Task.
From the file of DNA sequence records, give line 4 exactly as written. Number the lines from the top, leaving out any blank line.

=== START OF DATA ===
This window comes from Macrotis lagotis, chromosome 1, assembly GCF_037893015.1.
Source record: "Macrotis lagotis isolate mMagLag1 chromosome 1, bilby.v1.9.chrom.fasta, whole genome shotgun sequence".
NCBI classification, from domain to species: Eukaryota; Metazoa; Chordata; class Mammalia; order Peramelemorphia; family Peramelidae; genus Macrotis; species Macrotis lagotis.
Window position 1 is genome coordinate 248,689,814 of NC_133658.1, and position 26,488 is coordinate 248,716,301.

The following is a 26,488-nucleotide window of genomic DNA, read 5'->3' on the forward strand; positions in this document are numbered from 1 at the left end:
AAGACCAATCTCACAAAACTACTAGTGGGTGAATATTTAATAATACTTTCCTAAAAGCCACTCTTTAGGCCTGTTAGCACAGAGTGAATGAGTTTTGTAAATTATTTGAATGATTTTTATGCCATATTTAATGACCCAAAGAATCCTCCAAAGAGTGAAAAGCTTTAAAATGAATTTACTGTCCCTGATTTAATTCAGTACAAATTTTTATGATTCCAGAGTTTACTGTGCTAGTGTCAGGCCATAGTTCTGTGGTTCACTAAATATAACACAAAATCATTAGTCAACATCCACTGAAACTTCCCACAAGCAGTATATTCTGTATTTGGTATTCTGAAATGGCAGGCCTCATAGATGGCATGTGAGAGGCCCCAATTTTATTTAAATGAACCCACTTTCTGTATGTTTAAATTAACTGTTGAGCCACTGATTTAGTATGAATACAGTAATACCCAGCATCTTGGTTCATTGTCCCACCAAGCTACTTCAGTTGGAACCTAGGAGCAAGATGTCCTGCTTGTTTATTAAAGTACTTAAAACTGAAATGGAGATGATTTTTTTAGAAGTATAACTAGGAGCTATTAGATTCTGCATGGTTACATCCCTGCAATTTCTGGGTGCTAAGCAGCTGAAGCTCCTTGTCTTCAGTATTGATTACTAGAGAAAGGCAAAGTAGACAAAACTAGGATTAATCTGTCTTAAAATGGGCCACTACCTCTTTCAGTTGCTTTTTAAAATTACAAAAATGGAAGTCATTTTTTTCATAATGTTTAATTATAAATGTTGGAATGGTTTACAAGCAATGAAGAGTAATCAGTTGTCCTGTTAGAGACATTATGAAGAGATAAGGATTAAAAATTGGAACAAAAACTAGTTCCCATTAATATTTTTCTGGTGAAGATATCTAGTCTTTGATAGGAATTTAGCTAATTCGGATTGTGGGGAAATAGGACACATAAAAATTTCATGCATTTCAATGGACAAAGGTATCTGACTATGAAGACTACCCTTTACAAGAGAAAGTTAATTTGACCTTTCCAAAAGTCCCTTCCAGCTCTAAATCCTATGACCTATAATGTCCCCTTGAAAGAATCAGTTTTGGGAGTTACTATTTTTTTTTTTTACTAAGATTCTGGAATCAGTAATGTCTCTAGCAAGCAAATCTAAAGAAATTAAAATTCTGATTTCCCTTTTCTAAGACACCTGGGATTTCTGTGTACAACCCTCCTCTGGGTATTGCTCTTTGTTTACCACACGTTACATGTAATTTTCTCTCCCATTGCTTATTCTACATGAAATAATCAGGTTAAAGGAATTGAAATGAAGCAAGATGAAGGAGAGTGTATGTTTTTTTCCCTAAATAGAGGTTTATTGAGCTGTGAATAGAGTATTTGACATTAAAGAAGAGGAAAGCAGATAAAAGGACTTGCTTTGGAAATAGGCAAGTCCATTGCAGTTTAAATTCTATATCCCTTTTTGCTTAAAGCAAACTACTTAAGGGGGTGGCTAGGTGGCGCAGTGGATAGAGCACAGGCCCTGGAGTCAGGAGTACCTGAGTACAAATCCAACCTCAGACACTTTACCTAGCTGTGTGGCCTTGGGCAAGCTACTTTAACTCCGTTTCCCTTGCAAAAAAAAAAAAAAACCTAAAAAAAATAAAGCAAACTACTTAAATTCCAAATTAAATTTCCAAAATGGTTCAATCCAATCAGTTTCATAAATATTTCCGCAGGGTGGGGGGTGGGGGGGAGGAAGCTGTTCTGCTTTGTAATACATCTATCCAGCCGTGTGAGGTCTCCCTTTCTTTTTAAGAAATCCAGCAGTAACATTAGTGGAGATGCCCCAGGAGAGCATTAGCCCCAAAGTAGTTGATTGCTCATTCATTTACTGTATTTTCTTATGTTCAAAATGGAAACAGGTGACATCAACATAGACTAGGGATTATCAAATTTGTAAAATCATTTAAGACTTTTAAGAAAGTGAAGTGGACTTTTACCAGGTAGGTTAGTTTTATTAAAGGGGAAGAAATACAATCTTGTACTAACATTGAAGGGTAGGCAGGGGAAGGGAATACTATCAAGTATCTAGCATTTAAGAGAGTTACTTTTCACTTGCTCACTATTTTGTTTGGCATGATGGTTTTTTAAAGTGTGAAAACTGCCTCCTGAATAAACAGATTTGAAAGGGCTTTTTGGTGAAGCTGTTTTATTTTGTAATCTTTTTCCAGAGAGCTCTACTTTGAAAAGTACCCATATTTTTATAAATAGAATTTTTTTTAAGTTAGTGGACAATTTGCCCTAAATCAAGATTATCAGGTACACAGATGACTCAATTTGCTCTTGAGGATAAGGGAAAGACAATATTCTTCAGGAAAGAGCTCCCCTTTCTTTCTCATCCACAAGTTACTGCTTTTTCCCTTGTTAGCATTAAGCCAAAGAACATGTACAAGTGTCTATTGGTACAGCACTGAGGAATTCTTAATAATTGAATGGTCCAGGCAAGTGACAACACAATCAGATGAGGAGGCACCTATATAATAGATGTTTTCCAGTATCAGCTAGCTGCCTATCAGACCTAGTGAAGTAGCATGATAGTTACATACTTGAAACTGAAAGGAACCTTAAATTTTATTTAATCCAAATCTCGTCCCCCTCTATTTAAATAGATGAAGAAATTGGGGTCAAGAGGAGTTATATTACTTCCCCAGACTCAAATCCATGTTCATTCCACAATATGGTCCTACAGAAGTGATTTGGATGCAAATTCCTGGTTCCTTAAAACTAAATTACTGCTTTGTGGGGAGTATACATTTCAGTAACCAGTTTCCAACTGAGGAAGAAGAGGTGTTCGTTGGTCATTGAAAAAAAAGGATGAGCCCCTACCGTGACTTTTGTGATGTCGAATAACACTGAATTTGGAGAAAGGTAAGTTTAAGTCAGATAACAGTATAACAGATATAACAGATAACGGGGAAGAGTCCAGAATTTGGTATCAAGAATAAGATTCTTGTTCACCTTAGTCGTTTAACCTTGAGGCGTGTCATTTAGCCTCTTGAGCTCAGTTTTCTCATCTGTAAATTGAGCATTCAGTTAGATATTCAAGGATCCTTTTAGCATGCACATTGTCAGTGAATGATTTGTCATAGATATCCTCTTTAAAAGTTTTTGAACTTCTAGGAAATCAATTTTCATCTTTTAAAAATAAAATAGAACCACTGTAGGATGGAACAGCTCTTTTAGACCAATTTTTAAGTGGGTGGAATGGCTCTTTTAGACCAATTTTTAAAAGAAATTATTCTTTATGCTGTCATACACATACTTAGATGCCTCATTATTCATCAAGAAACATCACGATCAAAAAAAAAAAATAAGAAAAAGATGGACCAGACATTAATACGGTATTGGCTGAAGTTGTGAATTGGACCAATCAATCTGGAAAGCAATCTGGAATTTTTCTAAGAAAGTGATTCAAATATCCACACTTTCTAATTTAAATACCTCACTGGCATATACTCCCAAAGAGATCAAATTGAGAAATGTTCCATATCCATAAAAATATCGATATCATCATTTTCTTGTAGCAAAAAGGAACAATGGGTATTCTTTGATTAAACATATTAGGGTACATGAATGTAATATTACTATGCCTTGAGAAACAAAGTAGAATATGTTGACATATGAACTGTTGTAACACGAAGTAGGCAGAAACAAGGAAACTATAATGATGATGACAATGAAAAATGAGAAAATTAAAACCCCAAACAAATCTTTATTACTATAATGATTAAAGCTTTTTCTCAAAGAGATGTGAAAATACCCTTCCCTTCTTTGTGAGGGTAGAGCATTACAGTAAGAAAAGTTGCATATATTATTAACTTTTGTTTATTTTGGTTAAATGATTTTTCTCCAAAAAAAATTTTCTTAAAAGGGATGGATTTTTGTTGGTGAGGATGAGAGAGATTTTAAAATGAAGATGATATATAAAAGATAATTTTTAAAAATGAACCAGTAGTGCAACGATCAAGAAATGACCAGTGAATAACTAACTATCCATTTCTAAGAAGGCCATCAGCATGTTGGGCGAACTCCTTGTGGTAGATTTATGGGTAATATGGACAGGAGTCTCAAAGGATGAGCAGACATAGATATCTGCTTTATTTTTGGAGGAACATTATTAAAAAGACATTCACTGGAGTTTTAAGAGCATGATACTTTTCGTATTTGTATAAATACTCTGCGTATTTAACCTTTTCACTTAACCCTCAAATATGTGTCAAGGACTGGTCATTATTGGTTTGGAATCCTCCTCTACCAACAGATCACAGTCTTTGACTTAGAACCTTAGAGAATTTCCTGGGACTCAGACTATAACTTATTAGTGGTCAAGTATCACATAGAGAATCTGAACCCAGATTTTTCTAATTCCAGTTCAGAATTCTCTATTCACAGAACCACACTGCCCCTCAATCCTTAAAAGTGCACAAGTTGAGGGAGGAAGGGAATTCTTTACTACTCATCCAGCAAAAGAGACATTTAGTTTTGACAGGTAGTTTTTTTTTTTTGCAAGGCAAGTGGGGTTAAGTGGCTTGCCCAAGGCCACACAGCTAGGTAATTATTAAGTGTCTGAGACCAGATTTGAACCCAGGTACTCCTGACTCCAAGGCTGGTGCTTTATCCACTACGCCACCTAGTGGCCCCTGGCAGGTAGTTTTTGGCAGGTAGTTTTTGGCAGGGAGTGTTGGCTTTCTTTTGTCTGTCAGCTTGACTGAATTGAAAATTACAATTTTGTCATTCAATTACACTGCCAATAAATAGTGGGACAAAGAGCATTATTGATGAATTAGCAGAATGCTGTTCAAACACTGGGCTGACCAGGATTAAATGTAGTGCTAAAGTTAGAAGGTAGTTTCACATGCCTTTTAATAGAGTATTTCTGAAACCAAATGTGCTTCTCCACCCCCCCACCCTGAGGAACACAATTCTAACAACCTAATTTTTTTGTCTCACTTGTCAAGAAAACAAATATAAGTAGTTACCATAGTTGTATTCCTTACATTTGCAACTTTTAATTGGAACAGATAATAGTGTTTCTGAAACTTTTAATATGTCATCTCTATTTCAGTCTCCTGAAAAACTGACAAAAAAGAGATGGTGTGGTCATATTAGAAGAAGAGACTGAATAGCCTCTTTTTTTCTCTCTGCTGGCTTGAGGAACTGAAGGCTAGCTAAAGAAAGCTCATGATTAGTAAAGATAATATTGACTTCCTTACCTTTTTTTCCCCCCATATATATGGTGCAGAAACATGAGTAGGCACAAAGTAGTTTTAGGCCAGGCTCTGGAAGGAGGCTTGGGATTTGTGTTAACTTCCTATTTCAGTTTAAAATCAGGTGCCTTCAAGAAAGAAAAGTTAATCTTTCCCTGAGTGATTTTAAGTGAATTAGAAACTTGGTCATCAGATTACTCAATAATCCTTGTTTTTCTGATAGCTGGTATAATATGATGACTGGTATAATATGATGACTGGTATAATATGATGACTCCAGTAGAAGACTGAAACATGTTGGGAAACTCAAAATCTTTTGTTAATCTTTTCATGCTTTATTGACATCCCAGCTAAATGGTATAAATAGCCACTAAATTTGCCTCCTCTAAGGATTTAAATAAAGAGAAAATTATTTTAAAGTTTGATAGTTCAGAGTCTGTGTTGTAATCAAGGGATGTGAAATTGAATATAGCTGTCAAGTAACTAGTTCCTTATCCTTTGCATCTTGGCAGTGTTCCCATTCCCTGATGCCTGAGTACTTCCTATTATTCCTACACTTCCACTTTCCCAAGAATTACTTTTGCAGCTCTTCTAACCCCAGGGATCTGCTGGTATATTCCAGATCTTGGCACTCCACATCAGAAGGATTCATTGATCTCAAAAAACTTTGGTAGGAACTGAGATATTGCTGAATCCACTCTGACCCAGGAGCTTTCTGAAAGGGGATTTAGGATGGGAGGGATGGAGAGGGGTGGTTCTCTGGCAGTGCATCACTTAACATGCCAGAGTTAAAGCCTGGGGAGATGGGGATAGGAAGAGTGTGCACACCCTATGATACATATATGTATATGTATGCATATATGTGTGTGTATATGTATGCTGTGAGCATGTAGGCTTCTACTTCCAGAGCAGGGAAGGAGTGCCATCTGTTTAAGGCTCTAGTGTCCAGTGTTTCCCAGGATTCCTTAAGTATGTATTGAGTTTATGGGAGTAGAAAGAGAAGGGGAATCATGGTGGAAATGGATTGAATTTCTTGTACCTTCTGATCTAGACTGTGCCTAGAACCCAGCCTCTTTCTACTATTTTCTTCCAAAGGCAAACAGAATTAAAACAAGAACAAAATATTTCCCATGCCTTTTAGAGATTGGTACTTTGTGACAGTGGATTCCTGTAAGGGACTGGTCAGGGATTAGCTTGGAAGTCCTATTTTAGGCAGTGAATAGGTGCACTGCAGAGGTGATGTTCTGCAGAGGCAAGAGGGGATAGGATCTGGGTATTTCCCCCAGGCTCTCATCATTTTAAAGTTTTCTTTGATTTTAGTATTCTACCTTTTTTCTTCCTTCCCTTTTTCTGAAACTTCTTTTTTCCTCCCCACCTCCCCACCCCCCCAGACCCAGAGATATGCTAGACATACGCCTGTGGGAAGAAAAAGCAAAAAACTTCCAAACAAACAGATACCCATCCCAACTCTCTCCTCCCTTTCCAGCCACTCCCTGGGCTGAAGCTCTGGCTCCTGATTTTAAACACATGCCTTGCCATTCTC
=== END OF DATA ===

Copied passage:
Window position 1 is genome coordinate 248,689,814 of NC_133658.1, and position 26,488 is coordinate 248,716,301.